Conversation: Napier Collyns and Ross Dawson from Ross Dawson on Vimeo.

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A huge holographic woman points at actor Ryan Gosling's character in the film Blade Runner 2049.

How Philip K. Dick anticipated the Zeitgeist of the 21st Century: 10 movies based on his work


Even if you have never read his science-fiction writings or even know his name, chances are you’ve watched a film or TV series inspired by Philip K. Dick. Nearly four decades after his death, Dick’s body of work, which includes 44 published novels and more than 120 short stories, continues to influence popular culture.

In fact, his exceptionally vivid tales questioning the nature of reality have spawned several adaptations. A few became cult hits. Some achieved critical and commercial success. Others flopped and quickly vanished from mainstream memory.

Yet although Dick has left this earthly plane, here we share ten notable films that prove his power to provoke and fascinate the human mind has undoubtedly grown over the years. (Warning: Minor spoilers ahead.)

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The future of dating: VR dates, AI wingmen, DNA compatibility, facial recognition


This morning on the occasion of Valentine’s Day I appeared on the Today Extra TV show to talk about the future of dating.

Click on the image below to watch the segment.

Some of the highlights from our conversation (plus some more detail):
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It is time to share more of myself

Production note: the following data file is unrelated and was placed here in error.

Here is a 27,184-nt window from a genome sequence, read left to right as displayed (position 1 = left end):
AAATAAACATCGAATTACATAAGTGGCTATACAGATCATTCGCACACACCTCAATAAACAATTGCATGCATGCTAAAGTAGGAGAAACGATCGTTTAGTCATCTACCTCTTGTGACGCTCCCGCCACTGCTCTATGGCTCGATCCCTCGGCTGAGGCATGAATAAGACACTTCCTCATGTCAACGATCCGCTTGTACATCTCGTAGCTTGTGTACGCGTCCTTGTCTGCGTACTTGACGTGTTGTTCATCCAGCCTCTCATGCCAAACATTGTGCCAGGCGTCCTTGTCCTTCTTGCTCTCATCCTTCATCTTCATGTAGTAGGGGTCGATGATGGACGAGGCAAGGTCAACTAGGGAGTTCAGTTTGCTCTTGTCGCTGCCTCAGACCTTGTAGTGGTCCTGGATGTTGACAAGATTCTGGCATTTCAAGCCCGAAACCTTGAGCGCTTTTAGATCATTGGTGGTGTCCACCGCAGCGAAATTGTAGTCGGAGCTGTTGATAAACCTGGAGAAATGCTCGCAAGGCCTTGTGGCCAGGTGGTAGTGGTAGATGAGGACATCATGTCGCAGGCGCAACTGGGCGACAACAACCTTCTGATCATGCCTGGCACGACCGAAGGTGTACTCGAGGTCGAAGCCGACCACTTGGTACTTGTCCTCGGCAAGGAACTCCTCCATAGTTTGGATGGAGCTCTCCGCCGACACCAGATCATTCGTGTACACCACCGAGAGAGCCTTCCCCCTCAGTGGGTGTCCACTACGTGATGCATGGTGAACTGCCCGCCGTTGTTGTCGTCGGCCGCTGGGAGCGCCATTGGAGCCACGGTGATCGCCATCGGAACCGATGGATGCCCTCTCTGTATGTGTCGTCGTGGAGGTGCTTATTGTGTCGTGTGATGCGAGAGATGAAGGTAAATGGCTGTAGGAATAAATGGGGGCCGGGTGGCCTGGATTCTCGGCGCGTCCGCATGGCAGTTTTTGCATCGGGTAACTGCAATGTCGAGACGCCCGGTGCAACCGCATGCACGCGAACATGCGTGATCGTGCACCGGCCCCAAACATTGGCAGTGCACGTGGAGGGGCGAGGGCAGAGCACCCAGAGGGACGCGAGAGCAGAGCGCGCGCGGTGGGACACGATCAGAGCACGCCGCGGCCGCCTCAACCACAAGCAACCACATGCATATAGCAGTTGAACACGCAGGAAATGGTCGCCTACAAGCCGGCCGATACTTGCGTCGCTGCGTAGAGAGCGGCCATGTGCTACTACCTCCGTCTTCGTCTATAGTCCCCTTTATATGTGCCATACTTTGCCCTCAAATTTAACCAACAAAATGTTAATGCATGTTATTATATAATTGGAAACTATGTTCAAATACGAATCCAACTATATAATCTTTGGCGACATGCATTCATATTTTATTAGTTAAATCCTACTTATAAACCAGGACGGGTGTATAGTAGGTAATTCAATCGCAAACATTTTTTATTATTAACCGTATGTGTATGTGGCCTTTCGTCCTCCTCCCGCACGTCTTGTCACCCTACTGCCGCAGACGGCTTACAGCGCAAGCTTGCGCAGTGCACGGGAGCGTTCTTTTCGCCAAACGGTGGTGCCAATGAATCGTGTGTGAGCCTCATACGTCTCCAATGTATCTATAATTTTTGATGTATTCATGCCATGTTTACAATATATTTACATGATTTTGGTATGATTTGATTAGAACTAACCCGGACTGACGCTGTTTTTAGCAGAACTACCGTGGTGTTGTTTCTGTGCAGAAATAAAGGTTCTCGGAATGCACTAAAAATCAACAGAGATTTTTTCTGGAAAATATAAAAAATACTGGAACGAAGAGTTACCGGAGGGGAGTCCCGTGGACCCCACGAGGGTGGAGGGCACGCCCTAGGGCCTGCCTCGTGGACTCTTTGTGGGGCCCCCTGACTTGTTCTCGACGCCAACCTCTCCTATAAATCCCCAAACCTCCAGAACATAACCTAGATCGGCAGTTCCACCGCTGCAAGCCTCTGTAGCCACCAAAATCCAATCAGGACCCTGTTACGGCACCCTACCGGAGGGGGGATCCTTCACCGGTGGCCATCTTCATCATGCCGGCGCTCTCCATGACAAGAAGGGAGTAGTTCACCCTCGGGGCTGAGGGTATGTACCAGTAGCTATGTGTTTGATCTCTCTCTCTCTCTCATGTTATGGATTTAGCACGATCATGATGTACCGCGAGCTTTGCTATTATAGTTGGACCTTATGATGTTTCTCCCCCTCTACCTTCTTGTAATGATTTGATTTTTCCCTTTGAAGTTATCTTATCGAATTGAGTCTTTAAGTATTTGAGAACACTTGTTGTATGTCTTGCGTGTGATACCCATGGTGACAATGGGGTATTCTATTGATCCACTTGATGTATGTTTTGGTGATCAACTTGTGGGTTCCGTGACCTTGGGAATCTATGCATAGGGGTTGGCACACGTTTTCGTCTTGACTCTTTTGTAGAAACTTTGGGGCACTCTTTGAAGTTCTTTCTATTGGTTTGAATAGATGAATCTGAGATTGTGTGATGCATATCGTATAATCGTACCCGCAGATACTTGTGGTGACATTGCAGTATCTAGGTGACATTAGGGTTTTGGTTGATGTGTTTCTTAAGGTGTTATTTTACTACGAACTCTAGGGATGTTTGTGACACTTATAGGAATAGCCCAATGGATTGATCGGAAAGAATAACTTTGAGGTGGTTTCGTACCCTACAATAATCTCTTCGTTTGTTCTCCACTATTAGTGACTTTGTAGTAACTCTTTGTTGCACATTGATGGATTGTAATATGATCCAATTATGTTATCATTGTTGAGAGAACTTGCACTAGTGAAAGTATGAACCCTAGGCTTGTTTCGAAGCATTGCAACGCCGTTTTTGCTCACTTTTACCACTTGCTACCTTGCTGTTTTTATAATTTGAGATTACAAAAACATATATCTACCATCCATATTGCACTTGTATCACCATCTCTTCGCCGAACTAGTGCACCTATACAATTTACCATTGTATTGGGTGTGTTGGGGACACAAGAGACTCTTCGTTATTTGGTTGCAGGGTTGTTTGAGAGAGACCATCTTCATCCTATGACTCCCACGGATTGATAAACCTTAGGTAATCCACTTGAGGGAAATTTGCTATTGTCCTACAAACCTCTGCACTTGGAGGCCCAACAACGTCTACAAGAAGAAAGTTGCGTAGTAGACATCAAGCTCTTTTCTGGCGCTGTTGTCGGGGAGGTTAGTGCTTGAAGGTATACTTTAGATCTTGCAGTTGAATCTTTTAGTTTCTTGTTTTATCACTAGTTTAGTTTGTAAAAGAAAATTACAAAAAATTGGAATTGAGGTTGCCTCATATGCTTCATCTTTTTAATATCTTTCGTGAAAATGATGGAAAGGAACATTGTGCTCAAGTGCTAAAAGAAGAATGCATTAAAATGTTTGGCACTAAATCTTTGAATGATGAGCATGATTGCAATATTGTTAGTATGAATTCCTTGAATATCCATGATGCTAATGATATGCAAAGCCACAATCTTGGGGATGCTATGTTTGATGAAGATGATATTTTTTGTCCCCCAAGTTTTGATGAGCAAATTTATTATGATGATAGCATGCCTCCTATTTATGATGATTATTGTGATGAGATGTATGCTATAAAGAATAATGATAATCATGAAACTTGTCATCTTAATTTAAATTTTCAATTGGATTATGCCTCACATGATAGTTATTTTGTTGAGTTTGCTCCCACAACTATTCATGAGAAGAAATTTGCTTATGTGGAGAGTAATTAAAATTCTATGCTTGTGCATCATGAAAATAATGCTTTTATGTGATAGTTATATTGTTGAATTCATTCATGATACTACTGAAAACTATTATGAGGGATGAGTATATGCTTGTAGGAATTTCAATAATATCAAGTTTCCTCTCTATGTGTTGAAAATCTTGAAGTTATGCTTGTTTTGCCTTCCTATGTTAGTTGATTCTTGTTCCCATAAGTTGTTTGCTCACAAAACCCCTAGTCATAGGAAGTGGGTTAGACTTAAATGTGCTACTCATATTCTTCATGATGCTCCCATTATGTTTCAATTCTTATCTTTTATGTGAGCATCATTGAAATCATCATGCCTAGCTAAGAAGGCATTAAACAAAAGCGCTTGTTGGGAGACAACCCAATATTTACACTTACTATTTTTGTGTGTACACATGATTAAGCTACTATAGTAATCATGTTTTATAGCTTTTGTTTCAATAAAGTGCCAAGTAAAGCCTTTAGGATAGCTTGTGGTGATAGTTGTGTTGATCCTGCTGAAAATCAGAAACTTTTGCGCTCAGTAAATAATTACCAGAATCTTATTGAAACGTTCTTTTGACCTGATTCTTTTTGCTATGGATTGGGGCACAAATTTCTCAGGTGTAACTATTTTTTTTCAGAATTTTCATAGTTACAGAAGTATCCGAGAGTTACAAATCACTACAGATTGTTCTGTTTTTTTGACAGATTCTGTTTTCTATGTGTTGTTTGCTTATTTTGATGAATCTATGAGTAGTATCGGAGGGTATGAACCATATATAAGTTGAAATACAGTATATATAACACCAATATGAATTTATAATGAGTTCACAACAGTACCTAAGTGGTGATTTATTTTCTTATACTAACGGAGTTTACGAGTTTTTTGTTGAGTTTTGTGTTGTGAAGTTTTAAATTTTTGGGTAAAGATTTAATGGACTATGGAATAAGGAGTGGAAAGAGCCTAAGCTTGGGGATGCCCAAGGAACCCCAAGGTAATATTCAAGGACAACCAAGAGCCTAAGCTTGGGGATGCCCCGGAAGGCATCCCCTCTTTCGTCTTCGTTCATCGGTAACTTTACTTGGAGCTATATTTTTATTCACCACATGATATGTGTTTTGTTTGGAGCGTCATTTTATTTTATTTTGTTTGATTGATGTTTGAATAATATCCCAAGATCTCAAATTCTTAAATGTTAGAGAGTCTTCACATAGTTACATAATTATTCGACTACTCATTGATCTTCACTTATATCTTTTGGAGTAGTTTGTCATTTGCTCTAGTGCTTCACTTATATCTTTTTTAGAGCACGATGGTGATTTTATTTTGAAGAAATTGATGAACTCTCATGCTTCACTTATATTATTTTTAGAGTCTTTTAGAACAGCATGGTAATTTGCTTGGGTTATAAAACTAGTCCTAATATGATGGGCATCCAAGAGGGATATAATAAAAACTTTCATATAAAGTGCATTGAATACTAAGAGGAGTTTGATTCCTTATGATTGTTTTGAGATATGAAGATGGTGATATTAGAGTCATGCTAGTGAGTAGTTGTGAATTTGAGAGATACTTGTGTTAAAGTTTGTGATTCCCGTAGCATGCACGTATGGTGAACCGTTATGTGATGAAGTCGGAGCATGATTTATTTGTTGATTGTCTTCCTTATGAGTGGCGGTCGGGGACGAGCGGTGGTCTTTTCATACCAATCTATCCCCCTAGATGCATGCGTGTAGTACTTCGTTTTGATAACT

I have recently substantially changed my activities so I am far more focused.

I have for too long had too many ventures. I desperately needed to limit the scope of what I was doing, which I have done. (More on that in another blog post soon.)

Focus on the future

This allows me to focus on being the futurist, thinking and communicating in multiple formats about the future and what we need to do now to create the future we want.

It also gives me that modicum of space to come back to the path of self-discovery that is at the heart of all our lives.
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Mapping the adoption curve of brain implants


A new study has demonstrated that people who have brain implants (the research used epileptics who already have implants to control their ailment) can have their memory improved using electrical impulses controlled by AI.

Brain implants to help the disabled

Brain implants have for years now been used to assist those with neurological disease to control their environment, for example the groundbreaking Braingate project shown in the video below.

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Why there will ALWAYS be work for humans


There is massive uncertainty on the future impact of artificial intelligence.

Among those who we can consider the ‘experts’ – the most qualified on the planet to judge – there are deep disagreements on the potential for general artificial intelligence, the evolution of work, whether AI is an existential threat to humanity, and almost every other aspect of the impact of AI.

Let us leave aside for now the full scope of the future relationship between humans and machines.

On the subject of work, I have frequently found myself bemused by the many people who appear to believe that machines will before long do all work, leaving nothing for humans to do other than hopefully bask in the leisure we have.

While it is possible that fewer people will be in gainful employment (which is not a given, more on that in another post), I don’t believe we will ever have a world of no human work, for many reasons.

What is ‘work’?

Our views on what work is clearly need to evolve for a changing world.